• Facebook is too big to be ignored and is populated by a wide range of users, in particular baby boomers and the more mature crowd. The Benchmark Study revealed that nearly 90% of respondents participated on this platform. That being said, organic reach on Facebook is nearly a thing of the past. Instead, successful Facebook marketers are creating tightly targeted ads across the platform, enhancing their reach to their specific demographic needs.
  • Visual content motivates young families – in particular young mothers – on Pinterest and Instagram. If you consider your park/product a niche market and can produce attractive visuals and an active presence there’s a good chance you’ll find success with that demographic on this platform. It’s important to note that while 42% of study respondents have a presence on Pinterest only 17% have a written strategy for the platform. Have a plan in writing and the implementation will go much smoother than if you don’t have a roadmap to follow.
  • Twitter and YouTube are two of the more challenging platforms to use, based upon study responses. This is very likely the result of the frequency and interaction requirements of Twitter and the perceived difficulty of producing a video for YouTube.

Use Twitter if you want a mechanism for back and forth communication with their main demographic, males and females 18-29 years old (though some reports say that the 55-64 year old demographic is the fastest growing on the platform).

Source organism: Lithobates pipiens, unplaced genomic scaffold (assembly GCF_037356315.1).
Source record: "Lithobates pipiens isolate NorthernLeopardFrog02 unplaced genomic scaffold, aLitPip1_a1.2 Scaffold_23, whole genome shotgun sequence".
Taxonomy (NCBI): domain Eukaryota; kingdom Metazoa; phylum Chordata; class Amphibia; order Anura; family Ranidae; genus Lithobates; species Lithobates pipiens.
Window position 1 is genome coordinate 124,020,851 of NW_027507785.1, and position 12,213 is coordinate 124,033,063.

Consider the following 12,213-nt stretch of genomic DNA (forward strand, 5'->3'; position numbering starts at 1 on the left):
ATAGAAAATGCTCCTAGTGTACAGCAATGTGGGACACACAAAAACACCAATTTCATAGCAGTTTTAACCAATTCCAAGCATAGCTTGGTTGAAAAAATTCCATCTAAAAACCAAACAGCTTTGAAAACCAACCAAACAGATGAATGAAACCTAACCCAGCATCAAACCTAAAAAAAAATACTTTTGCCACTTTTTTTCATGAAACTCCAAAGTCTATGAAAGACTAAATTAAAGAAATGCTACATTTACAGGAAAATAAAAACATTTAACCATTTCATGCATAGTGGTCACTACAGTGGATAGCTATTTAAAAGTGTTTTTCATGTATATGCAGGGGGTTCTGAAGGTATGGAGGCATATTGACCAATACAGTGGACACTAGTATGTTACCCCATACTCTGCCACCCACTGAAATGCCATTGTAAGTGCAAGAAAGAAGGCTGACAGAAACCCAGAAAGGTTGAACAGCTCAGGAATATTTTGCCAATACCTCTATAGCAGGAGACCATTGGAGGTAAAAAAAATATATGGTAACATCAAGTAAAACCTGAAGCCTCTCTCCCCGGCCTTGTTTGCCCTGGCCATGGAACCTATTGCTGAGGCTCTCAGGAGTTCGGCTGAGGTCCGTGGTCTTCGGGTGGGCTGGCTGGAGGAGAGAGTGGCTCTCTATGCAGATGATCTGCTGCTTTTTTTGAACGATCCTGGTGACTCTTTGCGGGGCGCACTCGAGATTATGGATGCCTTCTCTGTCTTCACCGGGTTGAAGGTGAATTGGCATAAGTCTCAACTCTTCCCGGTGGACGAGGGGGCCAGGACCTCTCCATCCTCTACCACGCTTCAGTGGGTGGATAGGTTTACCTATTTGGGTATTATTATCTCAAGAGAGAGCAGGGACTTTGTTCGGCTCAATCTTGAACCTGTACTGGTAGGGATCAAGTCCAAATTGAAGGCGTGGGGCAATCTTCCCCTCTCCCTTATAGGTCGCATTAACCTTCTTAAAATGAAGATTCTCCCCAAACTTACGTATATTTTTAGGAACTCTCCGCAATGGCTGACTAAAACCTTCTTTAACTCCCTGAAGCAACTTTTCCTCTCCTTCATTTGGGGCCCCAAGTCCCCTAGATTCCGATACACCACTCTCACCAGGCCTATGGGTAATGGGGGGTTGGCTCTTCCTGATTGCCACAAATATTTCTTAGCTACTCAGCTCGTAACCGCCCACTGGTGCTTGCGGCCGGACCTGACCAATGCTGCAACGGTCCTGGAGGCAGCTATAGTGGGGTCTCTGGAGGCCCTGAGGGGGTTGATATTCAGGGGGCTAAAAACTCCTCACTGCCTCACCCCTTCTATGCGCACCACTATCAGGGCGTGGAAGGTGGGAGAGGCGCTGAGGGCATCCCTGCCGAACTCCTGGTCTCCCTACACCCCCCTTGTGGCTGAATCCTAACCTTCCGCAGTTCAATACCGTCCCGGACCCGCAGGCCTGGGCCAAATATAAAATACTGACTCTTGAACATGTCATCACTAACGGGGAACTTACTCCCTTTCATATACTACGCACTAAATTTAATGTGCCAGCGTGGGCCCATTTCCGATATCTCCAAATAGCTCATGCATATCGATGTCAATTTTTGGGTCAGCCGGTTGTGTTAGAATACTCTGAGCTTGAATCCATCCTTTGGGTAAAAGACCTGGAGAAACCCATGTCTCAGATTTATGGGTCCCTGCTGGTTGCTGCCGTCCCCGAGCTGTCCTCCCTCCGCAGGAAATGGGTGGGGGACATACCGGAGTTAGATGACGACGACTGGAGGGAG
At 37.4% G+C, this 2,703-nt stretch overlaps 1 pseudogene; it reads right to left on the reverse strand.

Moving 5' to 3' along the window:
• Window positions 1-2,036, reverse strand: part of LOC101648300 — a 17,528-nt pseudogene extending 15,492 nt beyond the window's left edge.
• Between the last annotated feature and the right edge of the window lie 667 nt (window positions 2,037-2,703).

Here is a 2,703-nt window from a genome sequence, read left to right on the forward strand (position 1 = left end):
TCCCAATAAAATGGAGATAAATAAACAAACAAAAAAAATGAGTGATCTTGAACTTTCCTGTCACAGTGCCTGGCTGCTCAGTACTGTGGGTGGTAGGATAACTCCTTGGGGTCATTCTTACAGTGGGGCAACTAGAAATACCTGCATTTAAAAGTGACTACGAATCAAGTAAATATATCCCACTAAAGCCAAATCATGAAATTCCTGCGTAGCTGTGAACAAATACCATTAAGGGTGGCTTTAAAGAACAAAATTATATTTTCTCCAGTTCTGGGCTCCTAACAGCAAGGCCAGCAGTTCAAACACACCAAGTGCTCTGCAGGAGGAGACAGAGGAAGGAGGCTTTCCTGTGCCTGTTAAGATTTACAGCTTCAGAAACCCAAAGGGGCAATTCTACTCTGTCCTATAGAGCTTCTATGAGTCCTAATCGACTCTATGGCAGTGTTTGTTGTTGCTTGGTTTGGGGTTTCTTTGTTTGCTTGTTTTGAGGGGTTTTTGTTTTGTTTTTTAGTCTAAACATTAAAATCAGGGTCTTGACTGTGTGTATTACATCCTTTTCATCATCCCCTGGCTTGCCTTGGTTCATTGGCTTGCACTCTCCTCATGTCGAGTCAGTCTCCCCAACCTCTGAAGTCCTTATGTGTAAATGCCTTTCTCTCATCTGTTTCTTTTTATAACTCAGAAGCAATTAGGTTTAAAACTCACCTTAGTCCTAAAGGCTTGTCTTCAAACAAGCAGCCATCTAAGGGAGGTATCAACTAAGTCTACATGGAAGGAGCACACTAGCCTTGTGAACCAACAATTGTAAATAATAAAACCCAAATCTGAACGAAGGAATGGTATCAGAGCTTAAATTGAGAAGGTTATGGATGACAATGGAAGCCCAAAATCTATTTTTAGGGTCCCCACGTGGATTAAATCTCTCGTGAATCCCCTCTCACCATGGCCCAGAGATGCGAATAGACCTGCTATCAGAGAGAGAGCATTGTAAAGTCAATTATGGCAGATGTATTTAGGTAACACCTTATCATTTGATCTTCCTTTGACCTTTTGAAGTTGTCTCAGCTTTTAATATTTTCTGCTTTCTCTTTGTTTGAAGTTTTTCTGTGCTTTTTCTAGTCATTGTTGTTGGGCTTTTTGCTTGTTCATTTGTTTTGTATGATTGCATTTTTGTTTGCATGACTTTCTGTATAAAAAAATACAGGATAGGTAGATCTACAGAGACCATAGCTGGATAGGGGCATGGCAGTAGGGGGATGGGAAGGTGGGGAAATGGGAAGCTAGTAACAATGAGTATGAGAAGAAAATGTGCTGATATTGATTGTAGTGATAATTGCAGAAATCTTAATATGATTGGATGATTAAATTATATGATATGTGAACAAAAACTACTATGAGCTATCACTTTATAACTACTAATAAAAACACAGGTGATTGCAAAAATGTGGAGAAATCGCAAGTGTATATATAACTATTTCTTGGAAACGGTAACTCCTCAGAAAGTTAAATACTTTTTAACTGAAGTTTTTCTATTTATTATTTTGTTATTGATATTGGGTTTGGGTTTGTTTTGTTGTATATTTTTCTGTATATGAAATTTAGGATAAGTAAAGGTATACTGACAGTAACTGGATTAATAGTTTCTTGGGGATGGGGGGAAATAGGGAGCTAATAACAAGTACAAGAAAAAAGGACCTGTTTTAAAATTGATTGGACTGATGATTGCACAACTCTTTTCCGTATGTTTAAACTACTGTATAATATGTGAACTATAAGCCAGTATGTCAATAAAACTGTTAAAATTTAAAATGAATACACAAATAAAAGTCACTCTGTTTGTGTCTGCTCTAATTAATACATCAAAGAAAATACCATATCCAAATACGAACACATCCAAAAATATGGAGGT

YouTube tells us that it “reaches more U.S. adults aged 18-34 than any cable network” and that alone is impressive – if you’re trying to reach the 18-34 year old demographic. However, once you create a video and post it on your YouTube channel you can use it on every other digital marketing platform you have a presence on, from your website to Facebook to Pinterest and more, reaching a much wider audience.

Mission to Mantra

To help refine both your “who” and your “why” consider doing this exercise, a riff on creating a mission statement to help cement your business’ identity and marketing focus. If you already have a written mission statement, great. If it’s in your head, jot it down. If you don’t have anything formal, begin thinking about your business and how you can serve your target market.

Now comes the fun part. Business branding experts, including Dartmouth’s Dr. Kevin Keller, suggest developing a short, sweet, to the point mantra, an often repeated three to four word expression or idea relating to how you run your business, as a succinct operating version of your mission statement.

Using the Walt Disney Company as an example, Disney’s mission statement, taken from their website, reads in part: “The Walt Disney Company’s objective is to be one of the world’s leading producers and providers of entertainment and information, using its portfolio of brands to differentiate its content, services and consumer products.”

Their mantra? Fun family entertainment.

Using your answers to the who and why questions posed in this column, develop a clear mantra to help guide your decisions as you navigate not only the choppy waters of digital marketing but your operations as a whole. To help you on your journey, consider this, the mantra for my Modern Marketing column: Educate for Growth.

Now go out there and ask the important questions.